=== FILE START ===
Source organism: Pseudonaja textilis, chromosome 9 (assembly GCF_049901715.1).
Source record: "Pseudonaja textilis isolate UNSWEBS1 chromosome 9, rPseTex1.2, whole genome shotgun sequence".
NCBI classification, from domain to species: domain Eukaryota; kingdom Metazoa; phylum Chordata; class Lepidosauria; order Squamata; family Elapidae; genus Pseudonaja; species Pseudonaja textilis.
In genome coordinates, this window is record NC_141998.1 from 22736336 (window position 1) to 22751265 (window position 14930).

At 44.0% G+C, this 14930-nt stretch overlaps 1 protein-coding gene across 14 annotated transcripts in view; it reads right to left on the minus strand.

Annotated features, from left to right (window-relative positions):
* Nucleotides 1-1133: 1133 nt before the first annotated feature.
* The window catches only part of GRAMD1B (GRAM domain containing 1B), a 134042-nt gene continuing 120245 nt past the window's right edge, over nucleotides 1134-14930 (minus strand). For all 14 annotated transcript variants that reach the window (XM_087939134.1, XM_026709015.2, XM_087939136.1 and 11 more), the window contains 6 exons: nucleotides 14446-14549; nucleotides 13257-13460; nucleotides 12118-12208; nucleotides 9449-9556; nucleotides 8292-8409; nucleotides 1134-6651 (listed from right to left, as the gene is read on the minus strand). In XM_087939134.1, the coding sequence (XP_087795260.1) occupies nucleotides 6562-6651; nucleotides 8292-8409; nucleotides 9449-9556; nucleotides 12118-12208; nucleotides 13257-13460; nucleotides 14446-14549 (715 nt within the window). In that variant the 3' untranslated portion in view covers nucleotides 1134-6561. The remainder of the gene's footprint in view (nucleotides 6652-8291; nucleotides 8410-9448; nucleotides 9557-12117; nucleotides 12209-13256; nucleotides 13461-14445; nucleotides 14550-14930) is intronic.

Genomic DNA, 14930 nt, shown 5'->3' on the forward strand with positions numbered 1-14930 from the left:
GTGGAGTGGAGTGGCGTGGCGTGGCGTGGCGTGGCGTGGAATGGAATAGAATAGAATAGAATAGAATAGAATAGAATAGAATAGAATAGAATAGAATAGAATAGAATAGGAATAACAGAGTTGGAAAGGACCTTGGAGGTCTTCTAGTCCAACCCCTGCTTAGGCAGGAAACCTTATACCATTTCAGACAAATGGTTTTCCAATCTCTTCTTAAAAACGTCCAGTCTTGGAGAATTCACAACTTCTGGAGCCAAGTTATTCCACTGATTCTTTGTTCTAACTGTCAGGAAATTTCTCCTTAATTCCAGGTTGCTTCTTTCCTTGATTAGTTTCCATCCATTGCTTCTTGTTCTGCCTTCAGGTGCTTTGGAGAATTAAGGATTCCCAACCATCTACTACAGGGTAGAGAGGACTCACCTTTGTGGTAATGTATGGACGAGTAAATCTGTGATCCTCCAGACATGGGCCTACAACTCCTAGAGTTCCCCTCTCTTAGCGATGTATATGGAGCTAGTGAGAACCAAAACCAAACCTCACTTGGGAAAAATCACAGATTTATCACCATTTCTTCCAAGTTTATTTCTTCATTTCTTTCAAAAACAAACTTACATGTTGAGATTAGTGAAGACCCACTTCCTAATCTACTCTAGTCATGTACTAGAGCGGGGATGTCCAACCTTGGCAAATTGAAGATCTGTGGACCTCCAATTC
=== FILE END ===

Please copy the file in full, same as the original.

Source organism: Pseudonaja textilis, chromosome 9 (assembly GCF_049901715.1).
Source record: "Pseudonaja textilis isolate UNSWEBS1 chromosome 9, rPseTex1.2, whole genome shotgun sequence".
NCBI classification, from domain to species: domain Eukaryota; kingdom Metazoa; phylum Chordata; class Lepidosauria; order Squamata; family Elapidae; genus Pseudonaja; species Pseudonaja textilis.
In genome coordinates, this window is record NC_141998.1 from 22736336 (window position 1) to 22751265 (window position 14930).

At 44.0% G+C, this 14930-nt stretch overlaps 1 protein-coding gene across 14 annotated transcripts in view; it reads right to left on the minus strand.

Annotated features, from left to right (window-relative positions):
* Nucleotides 1-1133: 1133 nt before the first annotated feature.
* The window catches only part of GRAMD1B (GRAM domain containing 1B), a 134042-nt gene continuing 120245 nt past the window's right edge, over nucleotides 1134-14930 (minus strand). For all 14 annotated transcript variants that reach the window (XM_087939134.1, XM_026709015.2, XM_087939136.1 and 11 more), the window contains 6 exons: nucleotides 14446-14549; nucleotides 13257-13460; nucleotides 12118-12208; nucleotides 9449-9556; nucleotides 8292-8409; nucleotides 1134-6651 (listed from right to left, as the gene is read on the minus strand). In XM_087939134.1, the coding sequence (XP_087795260.1) occupies nucleotides 6562-6651; nucleotides 8292-8409; nucleotides 9449-9556; nucleotides 12118-12208; nucleotides 13257-13460; nucleotides 14446-14549 (715 nt within the window). In that variant the 3' untranslated portion in view covers nucleotides 1134-6561. The remainder of the gene's footprint in view (nucleotides 6652-8291; nucleotides 8410-9448; nucleotides 9557-12117; nucleotides 12209-13256; nucleotides 13461-14445; nucleotides 14550-14930) is intronic.

Genomic DNA, 14930 nt, shown 5'->3' on the forward strand with positions numbered 1-14930 from the left:
GTGGAGTGGAGTGGCGTGGCGTGGCGTGGCGTGGCGTGGAATGGAATAGAATAGAATAGAATAGAATAGAATAGAATAGAATAGAATAGAATAGAATAGAATAGAATAGGAATAACAGAGTTGGAAAGGACCTTGGAGGTCTTCTAGTCCAACCCCTGCTTAGGCAGGAAACCTTATACCATTTCAGACAAATGGTTTTCCAATCTCTTCTTAAAAACGTCCAGTCTTGGAGAATTCACAACTTCTGGAGCCAAGTTATTCCACTGATTCTTTGTTCTAACTGTCAGGAAATTTCTCCTTAATTCCAGGTTGCTTCTTTCCTTGATTAGTTTCCATCCATTGCTTCTTGTTCTGCCTTCAGGTGCTTTGGAGAATTAAGGATTCCCAACCATCTACTACAGGGTAGAGAGGACTCACCTTTGTGGTAATGTATGGACGAGTAAATCTGTGATCCTCCAGACATGGGCCTACAACTCCTAGAGTTCCCCTCTCTTAGCGATGTATATGGAGCTAGTGAGAACCAAAACCAAACCTCACTTGGGAAAAATCACAGATTTATCACCATTTCTTCCAAGTTTATTTCTTCATTTCTTTCAAAAACAAACTTACATGTTGAGATTAGTGAAGACCCACTTCCTAATCTACTCTAGTCATGTACTAGAGCGGGGATGTCCAACCTTGGCAAATTGAAGATCTGTGGACCTCCAATTC